Your problems won’t disappear, but you will feel more resourced to see them clearly for what they are and do what is necessary to manage them. Painful situations turn into important and beneficial lessons. Problems turn into gifts.
And, there is so much to be grateful for.
31 Gratitude Journal Prompts
Most of us have lived our lives not focusing on gratitude. So getting started might feel challenging, especially if you’re having a bad day. But things to be grateful for are all around you, and once you develop a gratitude mindset, it will become easier.
Here are 31 prompts to get you going.
- What made you smile?
- What made you laugh?
- What made today a good day?
- What was the best thing that happened to you today?
- What’s something kind that someone did for you?
- What made today special?
- Look around the room you’re in and list the things you are grateful for.
- What do you appreciate about the weather today?
- What are the top 5 things you appreciate about yourself?
- What book are you most grateful for having read?
- What support are you grateful for having, friends, family, work colleagues, faith groups
- What’s your favourite piece of music?
- A special friend you’re grateful for?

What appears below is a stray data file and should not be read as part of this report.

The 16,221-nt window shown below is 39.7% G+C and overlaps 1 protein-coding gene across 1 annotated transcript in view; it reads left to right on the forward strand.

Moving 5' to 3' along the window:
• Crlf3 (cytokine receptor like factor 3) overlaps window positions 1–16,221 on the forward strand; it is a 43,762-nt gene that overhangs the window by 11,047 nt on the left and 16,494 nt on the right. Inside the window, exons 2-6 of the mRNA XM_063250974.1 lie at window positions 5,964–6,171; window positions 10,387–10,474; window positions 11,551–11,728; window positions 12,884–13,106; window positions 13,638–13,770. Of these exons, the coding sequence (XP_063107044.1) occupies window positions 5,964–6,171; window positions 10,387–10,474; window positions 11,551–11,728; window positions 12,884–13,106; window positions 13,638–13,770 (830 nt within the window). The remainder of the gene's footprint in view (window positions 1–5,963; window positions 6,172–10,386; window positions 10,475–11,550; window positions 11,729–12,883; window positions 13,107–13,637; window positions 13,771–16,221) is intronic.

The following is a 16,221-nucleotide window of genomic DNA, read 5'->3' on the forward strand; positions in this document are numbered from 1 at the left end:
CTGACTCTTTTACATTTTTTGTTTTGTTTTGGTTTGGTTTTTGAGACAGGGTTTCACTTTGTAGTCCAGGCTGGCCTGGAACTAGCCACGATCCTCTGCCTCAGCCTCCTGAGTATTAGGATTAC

- What’s your favourite flower?
- Being able to bathe or have a shower
- Food to eat
- Having shelter
- Your favourite walk
- Contact or smile with a stranger
- An unexpected connection from an old friend
- Someone saying ‘thank you’ to you
- Being able to have a safe and restful nights sleep
- Clean drinking water
- Sneaking your favourite, sweet, chocolate or any other treat
- An accomplishment at work
- What you notice about other people and their day
- Your child’s laugh
- Something that feels bad or that you feel shouldn’t have happened – that made you stronger
- Your pet or other animals you can connect with in other places
- Connecting to a fond childhood memory
- Being able to make choices
Good, Bad, Happy Or Sad
Here in the UK, the national conversation is often about the weather. One report said that we spend over four months of our lives talking about the sunshine or rain! It’s either too hot or there’s too much wind and snow bringing the railways to a halt.
I often remind myself that if there’s no rain, then there are no flowers. The rain allows seeds to germinate to produce our food. This water fills our reservoirs with water to drink.
Today commit to starting to become the person who rejoices in the small things in life; even when things feel terrible. Look at life from a place of gratitude even those times of difficulty.
There is a gift in everything.
Over to You.
What small thing could you be grateful for today? If you want to explore the benefits of incorporating gratitude into your life get in touch and book your first counselling appointment.
Or call me today on 07535 864836.
Leave a comment below; I’d love to hear from you.
P.S. PASS IT ON
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© Sandra Harewood
Soul Centred couples counsellor Sandra Harewood specialises in working with couples and single women with childhood wounding that impacts their adult relationships. Sandra provides a soulful space for her clients to explore and discover creative solutions to their difficulties and create great relationship.